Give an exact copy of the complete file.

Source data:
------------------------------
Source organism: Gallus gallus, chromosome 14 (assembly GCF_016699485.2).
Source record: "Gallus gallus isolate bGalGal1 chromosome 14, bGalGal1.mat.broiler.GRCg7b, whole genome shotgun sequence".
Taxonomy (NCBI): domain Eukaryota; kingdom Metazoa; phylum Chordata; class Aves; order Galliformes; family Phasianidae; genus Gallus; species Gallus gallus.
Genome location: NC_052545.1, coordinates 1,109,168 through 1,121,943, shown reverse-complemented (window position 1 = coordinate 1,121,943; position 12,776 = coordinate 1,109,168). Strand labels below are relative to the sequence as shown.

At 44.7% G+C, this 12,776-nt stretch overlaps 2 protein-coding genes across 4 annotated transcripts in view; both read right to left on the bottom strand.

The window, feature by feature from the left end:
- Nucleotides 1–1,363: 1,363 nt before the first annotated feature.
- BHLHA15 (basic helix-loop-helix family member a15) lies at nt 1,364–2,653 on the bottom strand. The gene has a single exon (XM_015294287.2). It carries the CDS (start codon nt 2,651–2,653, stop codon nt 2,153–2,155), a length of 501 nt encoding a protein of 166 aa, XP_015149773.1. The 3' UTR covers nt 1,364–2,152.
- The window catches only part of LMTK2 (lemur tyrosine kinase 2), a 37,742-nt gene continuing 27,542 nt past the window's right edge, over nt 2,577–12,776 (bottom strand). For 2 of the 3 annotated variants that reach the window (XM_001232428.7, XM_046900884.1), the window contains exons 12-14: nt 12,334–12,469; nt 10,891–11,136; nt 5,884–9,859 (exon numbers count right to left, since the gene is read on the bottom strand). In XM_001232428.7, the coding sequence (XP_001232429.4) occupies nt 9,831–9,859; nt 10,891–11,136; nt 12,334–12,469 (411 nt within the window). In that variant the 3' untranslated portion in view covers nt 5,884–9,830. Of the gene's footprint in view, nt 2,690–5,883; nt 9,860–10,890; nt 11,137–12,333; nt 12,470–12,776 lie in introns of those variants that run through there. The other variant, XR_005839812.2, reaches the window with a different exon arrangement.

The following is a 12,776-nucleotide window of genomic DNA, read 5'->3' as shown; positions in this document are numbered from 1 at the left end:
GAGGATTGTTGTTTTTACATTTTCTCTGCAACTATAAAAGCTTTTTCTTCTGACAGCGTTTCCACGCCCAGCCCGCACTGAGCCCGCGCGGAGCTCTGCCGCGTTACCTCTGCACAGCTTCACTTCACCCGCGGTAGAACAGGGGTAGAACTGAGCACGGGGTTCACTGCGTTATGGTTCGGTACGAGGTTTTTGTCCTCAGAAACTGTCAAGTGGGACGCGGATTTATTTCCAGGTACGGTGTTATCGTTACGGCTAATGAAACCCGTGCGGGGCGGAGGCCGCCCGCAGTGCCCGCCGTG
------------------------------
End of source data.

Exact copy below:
Source organism: Gallus gallus, chromosome 14 (assembly GCF_016699485.2).
Source record: "Gallus gallus isolate bGalGal1 chromosome 14, bGalGal1.mat.broiler.GRCg7b, whole genome shotgun sequence".
Taxonomy (NCBI): domain Eukaryota; kingdom Metazoa; phylum Chordata; class Aves; order Galliformes; family Phasianidae; genus Gallus; species Gallus gallus.
Genome location: NC_052545.1, coordinates 1,109,168 through 1,121,943, shown reverse-complemented (window position 1 = coordinate 1,121,943; position 12,776 = coordinate 1,109,168). Strand labels below are relative to the sequence as shown.

At 44.7% G+C, this 12,776-nt stretch overlaps 2 protein-coding genes across 4 annotated transcripts in view; both read right to left on the bottom strand.

The window, feature by feature from the left end:
- Nucleotides 1–1,363: 1,363 nt before the first annotated feature.
- BHLHA15 (basic helix-loop-helix family member a15) lies at nt 1,364–2,653 on the bottom strand. The gene has a single exon (XM_015294287.2). It carries the CDS (start codon nt 2,651–2,653, stop codon nt 2,153–2,155), a length of 501 nt encoding a protein of 166 aa, XP_015149773.1. The 3' UTR covers nt 1,364–2,152.
- The window catches only part of LMTK2 (lemur tyrosine kinase 2), a 37,742-nt gene continuing 27,542 nt past the window's right edge, over nt 2,577–12,776 (bottom strand). For 2 of the 3 annotated variants that reach the window (XM_001232428.7, XM_046900884.1), the window contains exons 12-14: nt 12,334–12,469; nt 10,891–11,136; nt 5,884–9,859 (exon numbers count right to left, since the gene is read on the bottom strand). In XM_001232428.7, the coding sequence (XP_001232429.4) occupies nt 9,831–9,859; nt 10,891–11,136; nt 12,334–12,469 (411 nt within the window). In that variant the 3' untranslated portion in view covers nt 5,884–9,830. Of the gene's footprint in view, nt 2,690–5,883; nt 9,860–10,890; nt 11,137–12,333; nt 12,470–12,776 lie in introns of those variants that run through there. The other variant, XR_005839812.2, reaches the window with a different exon arrangement.

The following is a 12,776-nucleotide window of genomic DNA, read 5'->3' as shown; positions in this document are numbered from 1 at the left end:
GAGGATTGTTGTTTTTACATTTTCTCTGCAACTATAAAAGCTTTTTCTTCTGACAGCGTTTCCACGCCCAGCCCGCACTGAGCCCGCGCGGAGCTCTGCCGCGTTACCTCTGCACAGCTTCACTTCACCCGCGGTAGAACAGGGGTAGAACTGAGCACGGGGTTCACTGCGTTATGGTTCGGTACGAGGTTTTTGTCCTCAGAAACTGTCAAGTGGGACGCGGATTTATTTCCAGGTACGGTGTTATCGTTACGGCTAATGAAACCCGTGCGGGGCGGAGGCCGCCCGCAGTGCCCGCCGTG